To end with something more difficult let's try to describe the Triangle, which condition use also the values of the other side. This is not a 100% safe version and not performance fine-tuned, but I guess is simple enough to be used:

infty = float('inf')
from math import sqrt
class Triangle(object):
    l1 = CheckAttr('l1', infty, lambda i,v: i.l2+i.l3 > v >= 0.0, 'side 1 must be greater than 0 and smaller than the sum of l2 and l3', lambda v:float(v))
    l2 = CheckAttr('l2', infty, lambda i,v: i.l1+i.l3 > v >= 0.0, 'side 2 must be greater than 0 and smaller than the sum of l1 and l3', lambda v:float(v))
    l3 = CheckAttr('l3', infty, lambda i,v: i.l2+i.l1 > v >= 0.0, 'side 3 must be greater than 0 and smaller than the sum of l2 and l1', lambda v:float(v))
    p = property(lambda self: self.l1+self.l2+self.l3)
    a = property(lambda self: sqrt( self.p/2 * (self.p/2-self.l1) * (self.p/2-self.l2) * (self.p/2-self.l3) ) )
    def __init__(self,l1=0.0,l2=0.0,l3=0.0):
        self.l1 = l1
        self.l2 = l2
        self.l3 = l3
    def __str__(self):
        return "Triangle({t.l1}, {t.l2}, {t.l3})".format(t=self)
    __repr__ = __str__

t = Triangle(1,2,1.5)
print t

# Triangle(1.0, 2.0, 1.5)
print t.p
# 4.5
print t.a

# 0.726184377414
# ValueError: side 3 must be greater than 0 and smaller than the sum of l2 and l1

I forgot two interesting details for the implementation of the descriptors. The first one address the issue of accessing the descriptor from the class rather than from an instance. I would expect to obtain a reference to the Descriptor instance, but I got the default value. What I should have done was to check if the instance was None (meaning access from the class) and return the descriptor itself:

def __get__(self, instance, type):
    #this allow me to access the descriptor instance
    if not instance:
        return self
    return instance.value

The second bit is about the documentation. If I write the documentation of the Descriptor, I lose the opportunity to obtain a documentation for each instance, that is one of the cool feature of the property object. This can be done in a simple way...using a property ;)

class DocDescriptor(object):
    def __init__(self,doc):
    __doc__ = property(lambda self: self.doc) 
    #other methods to follow

This allow to write code like this one:

class A(object):
    x = DocDescriptor("this is the documentation of x")
    y = DocDescriptor("and this is for y")  

# this is the documentation of x

Friday, November 23, 2012

Creating a colormap in matplotlib

Matplotlib, as I said before, is quite an amazing graphics library, and can do some power heavy-lifting in data visualization, as long as you lose some time to understand how it works. Usually it's quite intuitive, but one field where it is capable of giving huge headhace is the generation of personalized colormaps.

This page ( of the matplotlib manual give some direction, but it's not really useful. What we usually want is to create a new, smooth colormap with our colors of choice.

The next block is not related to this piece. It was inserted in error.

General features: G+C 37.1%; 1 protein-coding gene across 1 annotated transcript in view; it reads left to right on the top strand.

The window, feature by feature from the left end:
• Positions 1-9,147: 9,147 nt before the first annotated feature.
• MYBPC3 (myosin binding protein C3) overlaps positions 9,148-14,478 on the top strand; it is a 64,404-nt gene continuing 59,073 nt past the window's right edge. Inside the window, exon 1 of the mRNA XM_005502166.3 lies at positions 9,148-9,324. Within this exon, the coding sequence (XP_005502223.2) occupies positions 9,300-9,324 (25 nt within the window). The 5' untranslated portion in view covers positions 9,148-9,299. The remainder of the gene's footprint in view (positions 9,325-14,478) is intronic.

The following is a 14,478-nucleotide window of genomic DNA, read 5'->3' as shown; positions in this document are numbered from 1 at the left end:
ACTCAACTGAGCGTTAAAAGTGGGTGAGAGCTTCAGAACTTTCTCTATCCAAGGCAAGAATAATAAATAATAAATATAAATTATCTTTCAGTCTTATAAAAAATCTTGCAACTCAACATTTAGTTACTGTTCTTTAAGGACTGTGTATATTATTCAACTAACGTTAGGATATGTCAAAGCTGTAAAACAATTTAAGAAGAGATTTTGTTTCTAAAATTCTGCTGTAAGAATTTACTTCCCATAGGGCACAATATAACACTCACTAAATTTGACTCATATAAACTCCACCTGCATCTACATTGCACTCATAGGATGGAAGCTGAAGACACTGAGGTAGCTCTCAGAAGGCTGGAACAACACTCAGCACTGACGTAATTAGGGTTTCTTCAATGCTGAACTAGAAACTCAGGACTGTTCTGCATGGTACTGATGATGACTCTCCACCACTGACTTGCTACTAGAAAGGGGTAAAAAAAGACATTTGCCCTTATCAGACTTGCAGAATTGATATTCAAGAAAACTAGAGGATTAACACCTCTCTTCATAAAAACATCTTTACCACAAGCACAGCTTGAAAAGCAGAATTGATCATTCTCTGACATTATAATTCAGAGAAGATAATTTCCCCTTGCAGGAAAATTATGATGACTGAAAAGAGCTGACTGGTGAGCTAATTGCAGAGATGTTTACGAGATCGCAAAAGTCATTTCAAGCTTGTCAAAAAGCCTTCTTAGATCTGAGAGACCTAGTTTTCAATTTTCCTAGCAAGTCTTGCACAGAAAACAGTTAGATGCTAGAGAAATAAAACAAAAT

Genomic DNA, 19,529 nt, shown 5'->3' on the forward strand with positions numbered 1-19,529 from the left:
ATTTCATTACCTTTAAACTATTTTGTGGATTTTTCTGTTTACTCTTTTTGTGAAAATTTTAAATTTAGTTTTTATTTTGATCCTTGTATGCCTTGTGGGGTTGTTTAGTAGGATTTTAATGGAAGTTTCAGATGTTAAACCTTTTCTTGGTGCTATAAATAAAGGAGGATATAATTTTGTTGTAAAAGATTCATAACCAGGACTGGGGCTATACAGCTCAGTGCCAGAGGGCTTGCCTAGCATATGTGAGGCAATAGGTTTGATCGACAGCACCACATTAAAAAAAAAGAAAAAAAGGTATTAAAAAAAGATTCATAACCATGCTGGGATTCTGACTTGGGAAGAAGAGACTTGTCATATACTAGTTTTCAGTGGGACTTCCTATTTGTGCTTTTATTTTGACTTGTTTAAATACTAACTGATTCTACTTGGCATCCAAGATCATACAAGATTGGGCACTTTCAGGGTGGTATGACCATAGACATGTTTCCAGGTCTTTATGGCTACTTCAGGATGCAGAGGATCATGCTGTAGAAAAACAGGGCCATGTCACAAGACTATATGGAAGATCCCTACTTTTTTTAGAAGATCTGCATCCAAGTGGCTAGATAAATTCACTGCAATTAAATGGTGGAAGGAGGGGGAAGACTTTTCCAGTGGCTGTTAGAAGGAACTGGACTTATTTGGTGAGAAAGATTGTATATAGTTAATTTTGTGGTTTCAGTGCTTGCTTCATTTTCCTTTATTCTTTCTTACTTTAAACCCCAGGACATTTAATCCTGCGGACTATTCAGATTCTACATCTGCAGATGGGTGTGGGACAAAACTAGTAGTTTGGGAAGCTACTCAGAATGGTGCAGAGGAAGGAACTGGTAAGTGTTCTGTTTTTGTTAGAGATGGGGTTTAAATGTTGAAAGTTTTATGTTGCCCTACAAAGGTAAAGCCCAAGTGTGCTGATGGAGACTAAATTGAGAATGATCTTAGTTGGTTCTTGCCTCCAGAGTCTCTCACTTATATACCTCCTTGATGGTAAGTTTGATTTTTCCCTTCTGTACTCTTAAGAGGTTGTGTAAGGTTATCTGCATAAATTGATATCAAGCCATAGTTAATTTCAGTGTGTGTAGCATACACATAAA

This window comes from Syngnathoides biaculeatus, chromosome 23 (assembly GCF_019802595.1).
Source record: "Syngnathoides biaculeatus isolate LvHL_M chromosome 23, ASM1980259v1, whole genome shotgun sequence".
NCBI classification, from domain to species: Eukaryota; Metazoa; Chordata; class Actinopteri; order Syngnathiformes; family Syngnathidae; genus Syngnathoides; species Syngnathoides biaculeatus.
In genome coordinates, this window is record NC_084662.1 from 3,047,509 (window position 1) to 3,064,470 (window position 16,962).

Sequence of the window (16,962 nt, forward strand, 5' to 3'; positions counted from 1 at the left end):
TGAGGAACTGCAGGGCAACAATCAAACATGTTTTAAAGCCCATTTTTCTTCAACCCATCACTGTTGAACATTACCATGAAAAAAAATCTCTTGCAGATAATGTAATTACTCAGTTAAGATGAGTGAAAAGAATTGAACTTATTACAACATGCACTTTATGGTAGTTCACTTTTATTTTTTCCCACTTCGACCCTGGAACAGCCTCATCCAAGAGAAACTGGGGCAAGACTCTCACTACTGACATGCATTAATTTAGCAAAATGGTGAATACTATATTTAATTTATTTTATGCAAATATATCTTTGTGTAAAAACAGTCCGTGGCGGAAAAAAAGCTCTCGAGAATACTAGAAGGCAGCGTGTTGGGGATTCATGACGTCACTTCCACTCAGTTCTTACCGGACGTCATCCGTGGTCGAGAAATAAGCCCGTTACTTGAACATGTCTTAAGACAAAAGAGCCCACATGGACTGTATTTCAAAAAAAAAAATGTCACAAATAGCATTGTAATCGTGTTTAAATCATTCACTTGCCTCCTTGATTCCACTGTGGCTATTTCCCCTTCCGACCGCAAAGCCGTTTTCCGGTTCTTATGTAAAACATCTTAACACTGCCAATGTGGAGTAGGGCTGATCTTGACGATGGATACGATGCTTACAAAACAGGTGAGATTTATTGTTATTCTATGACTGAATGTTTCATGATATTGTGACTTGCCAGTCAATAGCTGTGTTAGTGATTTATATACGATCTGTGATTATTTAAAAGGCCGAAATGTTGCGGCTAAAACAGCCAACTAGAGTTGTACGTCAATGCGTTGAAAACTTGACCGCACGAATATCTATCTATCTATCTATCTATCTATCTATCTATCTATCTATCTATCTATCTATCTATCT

To do that the only solution is the matplotlib.colors.LinearSegmentedColormap class...which is quite a pain to use. Actually there is a very useful function that avoid this pain, but I will tell the secret after we see the basic behavior.

The main idea of the LinearSegmentedColormap is that for each color (red, green and blue) we divide the colormap in intervals and explain to the colormap two colors to interpolate in between. This is the code to create the simplest colormap, a grayscale:

mycm = mpl.colors.LinearSegmentedColormap('mycm',
{'red':((0., 0., 0.), (1., 1., 1.)),
 'green':((0., 0., 0.), (1., 1., 1.)),
 'blue':((0., 0., 0.), (1., 1., 1.)),

First of all there is the name of the colormap, the last is the number of point of the interpolation and the middle section is the painful one.
The colormap is described for each color by a sequence of three numbers: the first one is the position in the colormap, and can go from 0 to 1, monotolically. The second and the third numbers represents the value of the color before and after the selected position.
This basic example is composed of two point for each color, 0 and 1, and it say that at those position the color is absent (0) or present (1)

To understand better, we can use a colormap that go from red 0 to 0.25 in the first half, then just after the half switch to 0.75 and go to 1 as the colormap go to 1

import matplotlib as mpl
lscm = mpl.colors.LinearSegmentedColormap
mycm = lscm('mygray',
{'red':((0., 0., 0.), (0.5, 0.25, 0.75), (1., 1., 1.)),
 'green':((0., 0., 0.), (1., 0., 0.)),
 'blue':((0., 0., 0.), (1., 0., 0.)),

Ok, this is really powerful, but is clearly an overshot in most cases! The matplotlib developers realized this, but for some reason didnt create a whole new class clearly in the module, deciding to create a method of the LinearSegmentedColormap instead, called from_list.
This is the magic cure that we need: to make a simple colormap that goes from red to black to blue, we just need this.

mycm = lscm.from_list('mycm',['r','k','b'])

of course you can mix named colors with tuple of rgb, at your hearth content!

mycm = lscm.from_list('mycm',['pink','k',(0.5,0.5,0.95)])

Ok, now we have our wonderful colormap...but if we have some nan value in our data, everything is going bad, and value is represented in white, out of our control. Don't worry, as what we need is just to set the color to use for the nan values (actually, for the masked ones) with the function set_bad. in this case we put it to green:

#the colormap
mycm = mpl.colors.LinearSegmentedColormap.from_list('mycm',['r','k','b'])

#the corrupted data
a = rand(10,10)
a[5,5] = np.nan

#the image with a nice green spot
matshow(a,cmap = mycm)

Note: use matshow when you think that nan values can be present, as pcolor doesn't get along well with them and imshow keep the white color.